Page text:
Charles Schwab burst onto the ETF scene several years ago with
a lineup of broad market
. These funds saw a huge level of interest, pulling in billions
largely thanks to the rock-bottom expense ratios and the
availability of free-trading on Charles Schwab platforms.
This system has allowed Schwab to build up a sizable $13.5
billion in ETF assets, a pretty good level considering the
company had just 15 funds in total. It appears as though Schwab
isn't done with its push into the ETF space though, as the
company has just released six new ETFs that look to once again
steal market share from some entrenched competitors.
However, these new products will go a bit beyond the current
lineup of Schwab offerings and will use fundamental factors to
weight securities, instead of just market capitalization. These
will all use the 'RAFI' methodology developed by Rob Arnott that
seeks to break the link between price and weight, using items
like cash flow, adjusted sales, and dividends plus buybacks in
order to measure company size (see
Alternative ETF Weighting Methodologies 101
This will cost a bit more than the offerings that Schwab
currently has on the market, but they will be far cheaper than
many of the other fundamental ETFs currently out there. Thanks to
this and the free-trading program, these products could attract
some interest from investors, though it will likely be a
relatively tough battle.
For investors intrigued by this approach, we have highlighted
the six new funds in brief detail below:
US Broad Market Index ETF (FNDB) -
This product tracks the Russell Fundamental U.S. Index, holding
roughly 1,450 stocks in its basket. Costs come in at 32 basis
points a year for this ETF, which focuses on a wide range of
firms in the U.S. market.
Financials take the top spot at roughly 15.5% of assets,
followed closely by energy (14.1%) and consumer discretionary
(13.2%). Top individual holdings go to ExxonMobil (4.1%),
followed by other oil firms Chevron (2.2%), and ConocoPhillips
US Large Company Index ETF (FNDX) -
This new fund follows the Russell Fundamental US Large Company
Index, once again charging 32 basis points a year in fees. The
product holds roughly 600 stocks in its basket, and it has a
large cap blend focus.
Energy and financials take the top spots from a sector look at
just under 15%, closely followed by tech and consumer
discretionary (respectively at 12.7% and 12.5%). The top three
holdings are the same here as they are in FNDB, though there is
slightly more in terms of concentration for this ETF (see
Active Large Cap ETFs: The Best of Both
US Small Company Index ETF (FNDA) -
For a small cap approach, investors have this ETF-which also
costs 32 basis points-that tracks the Russell Fundamental US
Small Company Index. The product holds about 870 stocks in its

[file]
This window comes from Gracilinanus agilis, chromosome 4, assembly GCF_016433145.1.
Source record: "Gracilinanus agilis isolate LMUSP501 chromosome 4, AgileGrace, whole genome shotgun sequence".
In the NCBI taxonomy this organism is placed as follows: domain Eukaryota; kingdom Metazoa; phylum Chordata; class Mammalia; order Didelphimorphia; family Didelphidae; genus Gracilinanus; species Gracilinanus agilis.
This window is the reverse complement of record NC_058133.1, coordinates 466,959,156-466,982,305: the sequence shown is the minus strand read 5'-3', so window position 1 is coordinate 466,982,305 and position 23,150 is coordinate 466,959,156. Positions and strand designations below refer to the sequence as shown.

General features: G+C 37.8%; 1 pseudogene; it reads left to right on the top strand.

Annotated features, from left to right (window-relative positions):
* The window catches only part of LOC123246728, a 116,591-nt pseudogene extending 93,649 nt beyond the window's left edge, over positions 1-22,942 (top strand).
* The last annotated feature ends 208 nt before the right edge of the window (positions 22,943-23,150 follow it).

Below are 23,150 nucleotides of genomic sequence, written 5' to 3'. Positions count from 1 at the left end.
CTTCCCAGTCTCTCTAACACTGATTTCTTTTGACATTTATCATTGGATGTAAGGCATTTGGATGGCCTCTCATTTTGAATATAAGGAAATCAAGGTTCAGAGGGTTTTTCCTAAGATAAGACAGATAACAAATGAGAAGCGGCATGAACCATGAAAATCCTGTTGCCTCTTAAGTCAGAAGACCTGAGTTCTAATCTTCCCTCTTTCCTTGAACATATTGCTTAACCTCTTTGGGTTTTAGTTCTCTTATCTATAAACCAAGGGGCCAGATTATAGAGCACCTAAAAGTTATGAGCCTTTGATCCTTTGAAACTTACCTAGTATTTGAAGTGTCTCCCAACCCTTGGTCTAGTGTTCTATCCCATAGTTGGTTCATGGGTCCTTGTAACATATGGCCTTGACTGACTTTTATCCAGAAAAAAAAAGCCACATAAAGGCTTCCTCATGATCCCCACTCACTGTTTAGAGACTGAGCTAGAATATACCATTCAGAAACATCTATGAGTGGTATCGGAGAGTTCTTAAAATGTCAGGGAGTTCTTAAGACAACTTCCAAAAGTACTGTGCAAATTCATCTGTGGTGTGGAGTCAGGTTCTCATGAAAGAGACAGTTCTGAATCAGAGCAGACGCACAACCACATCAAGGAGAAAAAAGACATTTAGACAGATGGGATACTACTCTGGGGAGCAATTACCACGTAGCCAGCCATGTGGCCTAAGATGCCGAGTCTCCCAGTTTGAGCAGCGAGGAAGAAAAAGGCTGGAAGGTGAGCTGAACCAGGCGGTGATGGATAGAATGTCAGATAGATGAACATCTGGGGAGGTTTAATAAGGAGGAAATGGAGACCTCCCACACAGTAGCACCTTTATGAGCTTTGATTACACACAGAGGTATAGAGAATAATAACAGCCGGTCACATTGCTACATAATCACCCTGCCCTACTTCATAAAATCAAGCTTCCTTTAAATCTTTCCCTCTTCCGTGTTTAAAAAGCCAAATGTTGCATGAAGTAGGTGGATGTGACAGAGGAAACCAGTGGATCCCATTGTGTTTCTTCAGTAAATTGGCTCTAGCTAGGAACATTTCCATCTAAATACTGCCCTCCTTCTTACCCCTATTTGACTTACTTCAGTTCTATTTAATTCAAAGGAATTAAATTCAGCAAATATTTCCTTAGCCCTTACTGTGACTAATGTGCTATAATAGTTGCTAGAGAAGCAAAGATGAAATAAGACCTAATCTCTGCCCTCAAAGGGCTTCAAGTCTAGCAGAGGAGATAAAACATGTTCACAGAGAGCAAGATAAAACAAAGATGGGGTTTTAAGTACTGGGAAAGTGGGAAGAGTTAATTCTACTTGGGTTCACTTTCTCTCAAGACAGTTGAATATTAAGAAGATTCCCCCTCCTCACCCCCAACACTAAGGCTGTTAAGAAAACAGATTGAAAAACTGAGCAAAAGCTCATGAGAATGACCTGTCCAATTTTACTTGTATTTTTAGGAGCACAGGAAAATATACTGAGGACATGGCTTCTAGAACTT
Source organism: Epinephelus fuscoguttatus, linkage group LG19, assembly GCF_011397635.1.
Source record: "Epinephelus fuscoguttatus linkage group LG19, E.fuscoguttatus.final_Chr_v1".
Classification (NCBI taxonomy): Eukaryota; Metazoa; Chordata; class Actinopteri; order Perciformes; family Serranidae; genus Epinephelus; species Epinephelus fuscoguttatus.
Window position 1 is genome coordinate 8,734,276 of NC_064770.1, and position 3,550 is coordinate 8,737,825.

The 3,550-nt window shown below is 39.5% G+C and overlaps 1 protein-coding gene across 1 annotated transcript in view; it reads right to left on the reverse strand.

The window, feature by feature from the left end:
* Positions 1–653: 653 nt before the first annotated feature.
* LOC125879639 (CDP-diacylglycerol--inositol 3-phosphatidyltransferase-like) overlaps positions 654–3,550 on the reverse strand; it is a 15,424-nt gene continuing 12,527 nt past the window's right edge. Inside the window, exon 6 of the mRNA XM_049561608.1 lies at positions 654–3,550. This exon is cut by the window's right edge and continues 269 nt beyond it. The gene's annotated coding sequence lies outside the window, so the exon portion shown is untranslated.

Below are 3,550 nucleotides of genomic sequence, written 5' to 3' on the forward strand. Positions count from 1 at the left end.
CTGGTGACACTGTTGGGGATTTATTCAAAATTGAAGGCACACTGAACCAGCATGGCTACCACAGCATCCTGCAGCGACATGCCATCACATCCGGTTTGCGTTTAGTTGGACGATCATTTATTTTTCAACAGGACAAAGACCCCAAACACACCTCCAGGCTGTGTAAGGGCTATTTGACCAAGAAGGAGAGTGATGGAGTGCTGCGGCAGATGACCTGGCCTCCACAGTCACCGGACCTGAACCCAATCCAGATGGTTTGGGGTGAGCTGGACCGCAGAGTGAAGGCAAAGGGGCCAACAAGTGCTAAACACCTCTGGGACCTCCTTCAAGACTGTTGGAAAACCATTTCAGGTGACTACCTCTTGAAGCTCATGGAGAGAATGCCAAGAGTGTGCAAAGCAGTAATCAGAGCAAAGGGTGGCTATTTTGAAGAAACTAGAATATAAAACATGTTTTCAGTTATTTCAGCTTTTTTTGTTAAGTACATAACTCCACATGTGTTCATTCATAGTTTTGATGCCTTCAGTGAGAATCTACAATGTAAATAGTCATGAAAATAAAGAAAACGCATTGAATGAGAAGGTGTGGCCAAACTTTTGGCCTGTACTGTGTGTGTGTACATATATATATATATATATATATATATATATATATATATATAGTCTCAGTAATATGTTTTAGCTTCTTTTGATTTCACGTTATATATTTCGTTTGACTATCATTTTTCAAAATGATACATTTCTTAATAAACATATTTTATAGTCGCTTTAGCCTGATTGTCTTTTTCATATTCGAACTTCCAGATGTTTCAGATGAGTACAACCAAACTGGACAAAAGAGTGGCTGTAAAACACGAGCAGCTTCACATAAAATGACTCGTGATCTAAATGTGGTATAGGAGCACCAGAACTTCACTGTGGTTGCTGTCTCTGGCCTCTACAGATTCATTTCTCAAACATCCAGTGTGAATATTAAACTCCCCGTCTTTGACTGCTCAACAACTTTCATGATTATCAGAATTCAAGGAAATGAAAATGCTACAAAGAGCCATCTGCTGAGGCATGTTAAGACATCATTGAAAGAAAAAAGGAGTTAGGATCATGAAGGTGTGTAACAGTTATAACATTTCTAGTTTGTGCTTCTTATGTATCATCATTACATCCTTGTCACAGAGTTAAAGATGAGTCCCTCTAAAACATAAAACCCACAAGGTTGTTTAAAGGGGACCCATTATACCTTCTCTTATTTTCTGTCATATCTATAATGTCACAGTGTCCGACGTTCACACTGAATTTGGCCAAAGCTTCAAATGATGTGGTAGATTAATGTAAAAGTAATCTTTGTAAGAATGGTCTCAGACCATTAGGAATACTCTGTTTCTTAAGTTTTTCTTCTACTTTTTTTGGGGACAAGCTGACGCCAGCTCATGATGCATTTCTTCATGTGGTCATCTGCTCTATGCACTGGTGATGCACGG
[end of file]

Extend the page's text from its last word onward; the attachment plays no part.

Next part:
basket and it has a small cap blend focus.
Industrials take the top spot at roughly 22% of assets,
closely followed by financials (20.9%), and then consumer
discretionary (19.1%). The top individual holdings focus on
a trio of airlines with LUV, DAL and UAL taking the top three
spots, but accounting for just 1.9% of assets in total.
International Large Company Index ETF (FNDF) -
For investors seeking international developed market exposure,
FNDF is a new possible choice. The product follows the
Fundamental Developed ex-U.S. Large Company Index charging 32
basis points a year in fees, and holding just over 725 stocks in
Once again, financials are the top spot, accounting for the
biggest chunk of assets, though industrials, energy, and consumer
discretionary are not too far behind. Top individual holdings
include a decent number of well-known firms, including BP, Total,
and Royal Dutch Shell (see
Time to Buy the Hedged European ETF?
International Small Company Index ETF (FNDC) -
If small caps are more your style, FNDC may be an interesting
choice. The product tracks the Russell Fundamental Developed
ex-US Small Company Index, charging 46 basis points a year and
holding about 1,100 stocks in its basket.
Top sectors for this ETF include industrials, consumer
discretionary and financial, while the product is light on
utilities, energy, and health care. Top stocks aren't really the
most famous names-a bunch of small cap Japan stocks-while no
single stock makes up more than 0.3% of the portfolio.
Emerging Markets Large Company Index ETF (FNDE)
For a focus on emerging markets, investors could consider this
product which follows the Russell Fundamental Emerging Markets
Large Company Index. The product charges 46 basis points a year
in fees, and holds roughly 275 stocks in its basket.
Energy takes the top spot for this ETF, followed by financials
and materials, while consumer staples and utilities bring up the
rear in terms of exposure. For individual securities, two Russian
energy companies-Lukoil and Gazprom-take the top two spots, while
Samsung and China Mobile round out the top four (see
Are BRIC ETFs in Trouble?
The main competitors to the new half-dozen funds from Charles
Schwab look to be other products that utilize the RAFI
methodology. While there aren't direct competitors to all of the
new Schwab funds, we have briefly touched upon some of the most
PowerShares FTSE RAFI US 1000 (
) - $2.1 billion in assets, 39 basis point expense
PowerShares FTSE RAFI 1500 Small-Mid (
) - $700 million in assets, 0.39% expenses.
PowerShares FTSE RAFI Developed Markets ex-US (
) - $585 mil in AUM, 0.45% expenses.
PowerShares FTSE RAFI Emerging Markets ETF (
) -$350 mil in AUM, 0.49% expenses.
Fundamental Pure Large Growth Portfolio (
) - $90 mil in AUM, 0.39% in expenses.
Any of these products could be fierce competitors for Schwab
and their new lineup of RAFI funds. However, Schwab does look to
have a cost advantage-especially for Charles Schwab
brokerage clients-so we will have to see if their new set of ETFs
can make inroads and continue Schwab's rise in the ETF
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